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Let $\pi:\mathcal{A}\rightarrow C$ be a semi-abelian scheme, i.e. $\mathcal{A}$ is a smooth separated commutative group scheme over $C$ via $\pi$ with geometrically connected fibres, such that each fibre $\mathcal{A}_v$, where $v\in C$, is an extension of an abelian variety $\mathcal{B}_v$ by a torus $T_v$ over the residue field $\kappa(v)$, or equivalently it is a semi-abelian variety.

I would like to ask if the set $\{v\in C:\mathcal{A}_v\textrm{ is an abelian variety}\}$ is open. In particular where $C$ is a smooth, projective, geometrically integral curve over a perfect field of characteristic $p$, and the set contains the generic point of $C$.

I would like to use the constructibility results from EGA, but all of them relies on the condition that "the morphism is of finite presentation", which I can't show. To be clear, it is acutally the property of "quasi-compactness" of $\pi$ which I can't show, with quasi-compactness then I can show finite presentation hence the above set is consturctible, and it contains the generic point so it contains a dense open subset. On a curve its complement is a finite set of closed points, so itself must be open.

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  • $\begingroup$ Welcome new contributor. For every field $k$, for every connected group $k$-scheme $(G,m:G\times_{\text{Spec}\ k} G \to G)$, for every nonempty open affine $U$, the product morphism $m:U\times_{\text{Spec}\ k} U \to G$ is surjective. Thus, for every affine scheme $S$, for every smooth group $S$-scheme $(\pi:G\to S,m:G\times_S G \to G)$ with geometrically connected fibers, for every open affine $U$ of $G$ that surjects to $S$, the morphism $m:U\times_S U \to \pi^{-1}(V)$ is surjective. Thus $\pi^{-1}(V)$ is quasi-compact. $\endgroup$ – Jason Starr Mar 22 at 20:46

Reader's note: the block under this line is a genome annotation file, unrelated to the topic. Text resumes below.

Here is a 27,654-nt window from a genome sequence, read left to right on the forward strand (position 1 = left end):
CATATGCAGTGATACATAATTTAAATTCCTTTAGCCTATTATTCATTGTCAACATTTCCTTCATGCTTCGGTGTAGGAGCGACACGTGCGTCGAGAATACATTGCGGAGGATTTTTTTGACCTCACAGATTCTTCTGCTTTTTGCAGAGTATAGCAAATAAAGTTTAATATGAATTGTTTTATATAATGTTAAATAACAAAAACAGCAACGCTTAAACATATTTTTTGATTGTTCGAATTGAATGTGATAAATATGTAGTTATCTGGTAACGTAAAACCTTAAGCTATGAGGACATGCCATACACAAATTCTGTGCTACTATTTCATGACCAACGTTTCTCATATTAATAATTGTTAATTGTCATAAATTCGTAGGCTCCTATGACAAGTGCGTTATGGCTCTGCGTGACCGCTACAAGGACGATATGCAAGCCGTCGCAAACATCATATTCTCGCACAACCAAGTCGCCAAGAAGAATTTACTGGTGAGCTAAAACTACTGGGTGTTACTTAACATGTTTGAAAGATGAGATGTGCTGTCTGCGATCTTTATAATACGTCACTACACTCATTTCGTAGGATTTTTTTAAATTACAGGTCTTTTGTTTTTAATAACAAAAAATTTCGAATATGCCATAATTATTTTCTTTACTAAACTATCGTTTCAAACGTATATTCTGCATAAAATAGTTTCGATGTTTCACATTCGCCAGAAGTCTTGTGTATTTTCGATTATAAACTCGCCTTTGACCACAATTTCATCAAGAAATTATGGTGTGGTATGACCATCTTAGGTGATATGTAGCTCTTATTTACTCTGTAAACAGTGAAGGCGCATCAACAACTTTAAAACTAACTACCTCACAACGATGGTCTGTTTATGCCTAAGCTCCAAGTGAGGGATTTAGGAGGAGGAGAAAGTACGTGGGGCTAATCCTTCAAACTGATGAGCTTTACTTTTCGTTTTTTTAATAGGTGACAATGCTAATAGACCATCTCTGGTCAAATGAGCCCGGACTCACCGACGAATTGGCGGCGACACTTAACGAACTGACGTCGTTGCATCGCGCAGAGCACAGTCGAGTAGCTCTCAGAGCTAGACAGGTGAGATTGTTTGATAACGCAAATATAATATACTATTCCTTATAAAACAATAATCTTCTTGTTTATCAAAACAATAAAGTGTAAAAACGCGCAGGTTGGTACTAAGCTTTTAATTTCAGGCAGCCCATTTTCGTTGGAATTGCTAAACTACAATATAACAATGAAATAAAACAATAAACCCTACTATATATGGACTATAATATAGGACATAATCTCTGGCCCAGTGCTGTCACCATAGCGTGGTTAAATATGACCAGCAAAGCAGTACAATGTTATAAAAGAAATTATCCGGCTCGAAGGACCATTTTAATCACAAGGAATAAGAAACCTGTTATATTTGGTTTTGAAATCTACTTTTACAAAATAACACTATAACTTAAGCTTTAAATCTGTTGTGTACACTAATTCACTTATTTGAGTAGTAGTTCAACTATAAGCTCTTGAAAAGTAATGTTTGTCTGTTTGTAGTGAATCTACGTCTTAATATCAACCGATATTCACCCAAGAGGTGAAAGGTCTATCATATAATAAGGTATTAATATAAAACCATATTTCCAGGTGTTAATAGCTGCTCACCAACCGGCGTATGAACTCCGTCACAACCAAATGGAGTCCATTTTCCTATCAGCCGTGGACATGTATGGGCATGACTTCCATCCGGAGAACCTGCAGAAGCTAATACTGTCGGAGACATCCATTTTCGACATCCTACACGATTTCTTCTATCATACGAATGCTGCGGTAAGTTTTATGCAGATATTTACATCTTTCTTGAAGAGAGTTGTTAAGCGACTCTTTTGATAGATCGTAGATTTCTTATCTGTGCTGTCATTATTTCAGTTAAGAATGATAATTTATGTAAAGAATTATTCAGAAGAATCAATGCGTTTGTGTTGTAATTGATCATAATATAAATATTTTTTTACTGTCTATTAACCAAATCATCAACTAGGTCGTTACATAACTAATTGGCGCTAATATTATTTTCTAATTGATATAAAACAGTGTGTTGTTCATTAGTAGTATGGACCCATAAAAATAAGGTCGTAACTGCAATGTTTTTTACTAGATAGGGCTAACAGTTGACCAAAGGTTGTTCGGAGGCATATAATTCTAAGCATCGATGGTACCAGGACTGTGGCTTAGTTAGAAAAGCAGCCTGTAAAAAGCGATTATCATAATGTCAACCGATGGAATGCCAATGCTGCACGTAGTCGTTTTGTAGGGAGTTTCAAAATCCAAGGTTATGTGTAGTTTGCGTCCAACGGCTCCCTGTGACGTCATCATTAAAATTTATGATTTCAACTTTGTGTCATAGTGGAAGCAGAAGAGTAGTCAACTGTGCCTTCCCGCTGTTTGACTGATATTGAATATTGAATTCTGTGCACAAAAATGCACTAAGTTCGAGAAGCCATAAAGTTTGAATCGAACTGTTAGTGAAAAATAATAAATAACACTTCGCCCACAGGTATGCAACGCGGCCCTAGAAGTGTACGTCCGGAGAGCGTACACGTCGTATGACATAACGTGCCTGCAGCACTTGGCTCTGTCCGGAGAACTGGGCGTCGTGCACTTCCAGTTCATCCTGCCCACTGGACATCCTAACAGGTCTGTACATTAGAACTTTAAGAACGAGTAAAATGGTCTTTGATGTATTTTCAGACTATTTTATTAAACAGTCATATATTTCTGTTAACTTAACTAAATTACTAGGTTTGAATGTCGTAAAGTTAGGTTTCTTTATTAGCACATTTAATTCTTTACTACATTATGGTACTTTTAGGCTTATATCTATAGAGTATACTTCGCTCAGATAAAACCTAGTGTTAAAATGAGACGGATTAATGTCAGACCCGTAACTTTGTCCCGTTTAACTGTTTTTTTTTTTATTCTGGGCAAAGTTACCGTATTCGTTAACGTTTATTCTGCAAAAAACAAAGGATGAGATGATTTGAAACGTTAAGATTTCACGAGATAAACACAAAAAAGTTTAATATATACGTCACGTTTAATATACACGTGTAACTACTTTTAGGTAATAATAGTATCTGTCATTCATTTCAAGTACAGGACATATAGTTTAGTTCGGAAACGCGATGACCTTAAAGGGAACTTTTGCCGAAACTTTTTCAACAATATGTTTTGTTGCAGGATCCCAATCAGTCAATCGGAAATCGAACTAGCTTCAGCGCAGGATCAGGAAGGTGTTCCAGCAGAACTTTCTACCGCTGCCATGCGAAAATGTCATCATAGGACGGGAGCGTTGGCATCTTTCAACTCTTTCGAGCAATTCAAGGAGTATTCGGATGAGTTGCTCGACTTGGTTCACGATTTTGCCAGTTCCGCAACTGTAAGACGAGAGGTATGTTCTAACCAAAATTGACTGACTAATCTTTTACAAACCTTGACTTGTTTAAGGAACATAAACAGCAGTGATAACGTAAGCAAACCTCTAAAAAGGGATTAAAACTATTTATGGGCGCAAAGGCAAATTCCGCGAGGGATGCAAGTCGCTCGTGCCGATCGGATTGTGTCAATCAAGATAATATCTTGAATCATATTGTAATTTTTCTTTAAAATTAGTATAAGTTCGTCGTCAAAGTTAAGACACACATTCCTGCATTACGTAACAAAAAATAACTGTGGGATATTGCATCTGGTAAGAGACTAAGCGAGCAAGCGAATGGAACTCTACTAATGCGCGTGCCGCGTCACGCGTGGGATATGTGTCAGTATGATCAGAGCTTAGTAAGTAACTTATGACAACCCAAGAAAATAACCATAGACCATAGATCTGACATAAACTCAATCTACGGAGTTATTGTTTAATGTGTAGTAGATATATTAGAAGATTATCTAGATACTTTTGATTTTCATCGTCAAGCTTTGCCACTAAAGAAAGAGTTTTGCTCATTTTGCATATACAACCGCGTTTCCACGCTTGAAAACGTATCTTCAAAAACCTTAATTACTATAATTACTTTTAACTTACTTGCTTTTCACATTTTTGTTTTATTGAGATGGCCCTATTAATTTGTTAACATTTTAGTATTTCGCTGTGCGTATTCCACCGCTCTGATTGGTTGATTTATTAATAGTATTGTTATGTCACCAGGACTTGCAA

• $\begingroup$ @JasonStarr Thank you! I understand the part until $m: U\times_k U\rightarrow G$ is surjective. But after that I can barely follow. Here is what I think which is probably what you mean, pick $V$ open affine in $C$, $\pi^{-1}(V)$ is a smooth group $V$-scheme with geometrically connected fibers, then find an open affine subset $U$ of $\pi^{-1}(V)$ such that sujects to $V$, then the morphism $m:U\times_V U\rightarrow \pi^{-1}(V)$ is surjective. The first point is how do we find an open affine subset $U$ surjects to $V$, the second is that why is the final morphism surjective? $\endgroup$ – Lance Wu Mar 22 at 21:16
  • $\begingroup$ Welcome new contributor. Every point of a scheme is contained in an open affine. Thus, for every point $s$ of $S$, for every point $g$ of $G$ mapping to $s$, there exists an open affine containing $g$. Since $G$ is smooth over $S$, the image in $S$ of this open affine is open. Now choose $V$ to be an open affine neighborhood of $s$ in this open image, and choose $U$ to be the inverse image of $V$ in the original open affine. To see that $G\times_S V$ is quasi-compact, consider the inverse image of any open covering in the affine scheme $U\times_V U$. $\endgroup$ – Jason Starr Mar 22 at 21:27
  • $\begingroup$ I bascially understood but why is $U\times_V U$ affine? We have $V$ is affine and $U$ is the intersection of preimage of $V$ and the original open affine, I don't see how is the fiber product affine. $\endgroup$ – Lance Wu Mar 22 at 21:46
  • $\begingroup$ Welcome new contributor. If $V$ is $\text{Spec}(B)$ and if $U$ is $\text{Spec}(A)$, the $U\times_V U$ is $\text{Spec}(A\otimes_B A)$. $\endgroup$ – Jason Starr Mar 22 at 22:04
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I am posting my comments as an answer.

Let $k$ be a field. Let $$(G,m:G\times_{\text{Spec}\ k}G \to G)$$ be a locally finitely presented group scheme over $\text{Spec}\ k$. For every open $U$, denote by $m_U$ the restriction of $m$, $$m_U:U\times_{\text{Spec}\ k}U \to G.$$

Lemma 1. If $G$ is connected, then for every nonempty open $U$, the morphism $m_U$ is surjective. In particular, $G$ is quasi-compact.